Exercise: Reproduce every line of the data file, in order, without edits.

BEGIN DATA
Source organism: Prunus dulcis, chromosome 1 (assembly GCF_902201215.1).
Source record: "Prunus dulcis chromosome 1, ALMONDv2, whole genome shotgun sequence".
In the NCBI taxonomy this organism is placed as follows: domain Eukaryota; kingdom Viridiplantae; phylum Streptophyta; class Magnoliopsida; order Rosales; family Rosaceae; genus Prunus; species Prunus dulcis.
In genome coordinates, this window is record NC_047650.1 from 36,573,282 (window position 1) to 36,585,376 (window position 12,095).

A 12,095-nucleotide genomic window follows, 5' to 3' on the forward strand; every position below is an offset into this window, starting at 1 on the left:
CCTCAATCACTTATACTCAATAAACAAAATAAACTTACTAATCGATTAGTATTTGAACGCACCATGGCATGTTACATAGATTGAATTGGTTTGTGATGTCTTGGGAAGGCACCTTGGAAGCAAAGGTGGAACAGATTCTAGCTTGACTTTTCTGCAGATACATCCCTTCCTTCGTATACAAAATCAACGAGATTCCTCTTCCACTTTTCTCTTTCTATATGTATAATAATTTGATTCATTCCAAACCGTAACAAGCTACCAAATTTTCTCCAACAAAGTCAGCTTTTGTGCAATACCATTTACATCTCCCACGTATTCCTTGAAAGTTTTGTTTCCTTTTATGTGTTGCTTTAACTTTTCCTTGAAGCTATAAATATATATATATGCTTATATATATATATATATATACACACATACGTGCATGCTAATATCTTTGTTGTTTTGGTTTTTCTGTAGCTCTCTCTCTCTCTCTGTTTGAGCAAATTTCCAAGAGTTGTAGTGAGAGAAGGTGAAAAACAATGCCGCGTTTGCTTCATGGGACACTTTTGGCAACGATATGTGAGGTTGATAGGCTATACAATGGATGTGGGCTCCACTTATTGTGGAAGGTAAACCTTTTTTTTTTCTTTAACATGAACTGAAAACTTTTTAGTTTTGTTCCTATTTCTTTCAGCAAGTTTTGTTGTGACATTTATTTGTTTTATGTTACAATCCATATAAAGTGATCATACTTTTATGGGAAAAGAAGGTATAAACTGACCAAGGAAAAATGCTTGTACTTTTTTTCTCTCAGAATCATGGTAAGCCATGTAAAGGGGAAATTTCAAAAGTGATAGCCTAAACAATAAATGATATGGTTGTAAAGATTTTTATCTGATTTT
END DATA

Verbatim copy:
Source organism: Prunus dulcis, chromosome 1 (assembly GCF_902201215.1).
Source record: "Prunus dulcis chromosome 1, ALMONDv2, whole genome shotgun sequence".
In the NCBI taxonomy this organism is placed as follows: domain Eukaryota; kingdom Viridiplantae; phylum Streptophyta; class Magnoliopsida; order Rosales; family Rosaceae; genus Prunus; species Prunus dulcis.
In genome coordinates, this window is record NC_047650.1 from 36,573,282 (window position 1) to 36,585,376 (window position 12,095).

A 12,095-nucleotide genomic window follows, 5' to 3' on the forward strand; every position below is an offset into this window, starting at 1 on the left:
CCTCAATCACTTATACTCAATAAACAAAATAAACTTACTAATCGATTAGTATTTGAACGCACCATGGCATGTTACATAGATTGAATTGGTTTGTGATGTCTTGGGAAGGCACCTTGGAAGCAAAGGTGGAACAGATTCTAGCTTGACTTTTCTGCAGATACATCCCTTCCTTCGTATACAAAATCAACGAGATTCCTCTTCCACTTTTCTCTTTCTATATGTATAATAATTTGATTCATTCCAAACCGTAACAAGCTACCAAATTTTCTCCAACAAAGTCAGCTTTTGTGCAATACCATTTACATCTCCCACGTATTCCTTGAAAGTTTTGTTTCCTTTTATGTGTTGCTTTAACTTTTCCTTGAAGCTATAAATATATATATATGCTTATATATATATATATATATACACACATACGTGCATGCTAATATCTTTGTTGTTTTGGTTTTTCTGTAGCTCTCTCTCTCTCTCTGTTTGAGCAAATTTCCAAGAGTTGTAGTGAGAGAAGGTGAAAAACAATGCCGCGTTTGCTTCATGGGACACTTTTGGCAACGATATGTGAGGTTGATAGGCTATACAATGGATGTGGGCTCCACTTATTGTGGAAGGTAAACCTTTTTTTTTTCTTTAACATGAACTGAAAACTTTTTAGTTTTGTTCCTATTTCTTTCAGCAAGTTTTGTTGTGACATTTATTTGTTTTATGTTACAATCCATATAAAGTGATCATACTTTTATGGGAAAAGAAGGTATAAACTGACCAAGGAAAAATGCTTGTACTTTTTTTCTCTCAGAATCATGGTAAGCCATGTAAAGGGGAAATTTCAAAAGTGATAGCCTAAACAATAAATGATATGGTTGTAAAGATTTTTATCTGATTTT